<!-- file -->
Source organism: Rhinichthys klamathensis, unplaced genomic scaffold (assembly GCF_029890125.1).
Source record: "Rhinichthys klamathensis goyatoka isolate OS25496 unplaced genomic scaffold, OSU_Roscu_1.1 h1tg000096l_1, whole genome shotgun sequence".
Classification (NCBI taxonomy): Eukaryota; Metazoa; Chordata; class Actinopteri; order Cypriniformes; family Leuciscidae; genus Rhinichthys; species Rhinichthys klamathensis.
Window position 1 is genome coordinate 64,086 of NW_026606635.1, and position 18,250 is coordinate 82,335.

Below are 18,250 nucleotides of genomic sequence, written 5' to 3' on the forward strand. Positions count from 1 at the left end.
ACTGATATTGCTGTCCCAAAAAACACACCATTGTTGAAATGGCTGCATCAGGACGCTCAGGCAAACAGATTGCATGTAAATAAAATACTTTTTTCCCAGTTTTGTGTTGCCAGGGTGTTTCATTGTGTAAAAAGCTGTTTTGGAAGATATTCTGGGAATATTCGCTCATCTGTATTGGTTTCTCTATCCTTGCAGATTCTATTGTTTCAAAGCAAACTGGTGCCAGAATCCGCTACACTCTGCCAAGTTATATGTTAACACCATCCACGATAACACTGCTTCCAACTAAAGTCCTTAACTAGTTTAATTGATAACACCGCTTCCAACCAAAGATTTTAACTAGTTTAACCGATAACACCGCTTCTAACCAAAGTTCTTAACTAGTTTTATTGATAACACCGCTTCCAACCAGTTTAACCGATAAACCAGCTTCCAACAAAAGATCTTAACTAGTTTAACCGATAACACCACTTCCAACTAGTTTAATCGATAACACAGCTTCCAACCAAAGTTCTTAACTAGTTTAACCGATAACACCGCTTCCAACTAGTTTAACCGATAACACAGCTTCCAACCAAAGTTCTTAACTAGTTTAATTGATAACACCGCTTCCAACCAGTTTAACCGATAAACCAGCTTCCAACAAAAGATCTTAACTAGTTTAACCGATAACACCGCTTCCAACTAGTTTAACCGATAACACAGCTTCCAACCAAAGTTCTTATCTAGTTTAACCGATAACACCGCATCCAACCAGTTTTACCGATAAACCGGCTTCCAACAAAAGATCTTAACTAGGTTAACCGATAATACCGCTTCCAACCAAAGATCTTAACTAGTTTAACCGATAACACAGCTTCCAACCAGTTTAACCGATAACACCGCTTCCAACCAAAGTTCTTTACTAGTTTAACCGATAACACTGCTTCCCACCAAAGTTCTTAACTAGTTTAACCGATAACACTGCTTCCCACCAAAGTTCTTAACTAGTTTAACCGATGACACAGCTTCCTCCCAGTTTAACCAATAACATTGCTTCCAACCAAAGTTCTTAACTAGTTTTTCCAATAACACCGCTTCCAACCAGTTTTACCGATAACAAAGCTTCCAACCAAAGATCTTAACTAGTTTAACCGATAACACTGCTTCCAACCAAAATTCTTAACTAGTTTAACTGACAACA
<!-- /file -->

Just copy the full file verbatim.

Source organism: Rhinichthys klamathensis, unplaced genomic scaffold (assembly GCF_029890125.1).
Source record: "Rhinichthys klamathensis goyatoka isolate OS25496 unplaced genomic scaffold, OSU_Roscu_1.1 h1tg000096l_1, whole genome shotgun sequence".
Classification (NCBI taxonomy): Eukaryota; Metazoa; Chordata; class Actinopteri; order Cypriniformes; family Leuciscidae; genus Rhinichthys; species Rhinichthys klamathensis.
Window position 1 is genome coordinate 64,086 of NW_026606635.1, and position 18,250 is coordinate 82,335.

Below are 18,250 nucleotides of genomic sequence, written 5' to 3' on the forward strand. Positions count from 1 at the left end.
ACTGATATTGCTGTCCCAAAAAACACACCATTGTTGAAATGGCTGCATCAGGACGCTCAGGCAAACAGATTGCATGTAAATAAAATACTTTTTTCCCAGTTTTGTGTTGCCAGGGTGTTTCATTGTGTAAAAAGCTGTTTTGGAAGATATTCTGGGAATATTCGCTCATCTGTATTGGTTTCTCTATCCTTGCAGATTCTATTGTTTCAAAGCAAACTGGTGCCAGAATCCGCTACACTCTGCCAAGTTATATGTTAACACCATCCACGATAACACTGCTTCCAACTAAAGTCCTTAACTAGTTTAATTGATAACACCGCTTCCAACCAAAGATTTTAACTAGTTTAACCGATAACACCGCTTCTAACCAAAGTTCTTAACTAGTTTTATTGATAACACCGCTTCCAACCAGTTTAACCGATAAACCAGCTTCCAACAAAAGATCTTAACTAGTTTAACCGATAACACCACTTCCAACTAGTTTAATCGATAACACAGCTTCCAACCAAAGTTCTTAACTAGTTTAACCGATAACACCGCTTCCAACTAGTTTAACCGATAACACAGCTTCCAACCAAAGTTCTTAACTAGTTTAATTGATAACACCGCTTCCAACCAGTTTAACCGATAAACCAGCTTCCAACAAAAGATCTTAACTAGTTTAACCGATAACACCGCTTCCAACTAGTTTAACCGATAACACAGCTTCCAACCAAAGTTCTTATCTAGTTTAACCGATAACACCGCATCCAACCAGTTTTACCGATAAACCGGCTTCCAACAAAAGATCTTAACTAGGTTAACCGATAATACCGCTTCCAACCAAAGATCTTAACTAGTTTAACCGATAACACAGCTTCCAACCAGTTTAACCGATAACACCGCTTCCAACCAAAGTTCTTTACTAGTTTAACCGATAACACTGCTTCCCACCAAAGTTCTTAACTAGTTTAACCGATAACACTGCTTCCCACCAAAGTTCTTAACTAGTTTAACCGATGACACAGCTTCCTCCCAGTTTAACCAATAACATTGCTTCCAACCAAAGTTCTTAACTAGTTTTTCCAATAACACCGCTTCCAACCAGTTTTACCGATAACAAAGCTTCCAACCAAAGATCTTAACTAGTTTAACCGATAACACTGCTTCCAACCAAAATTCTTAACTAGTTTAACTGACAACA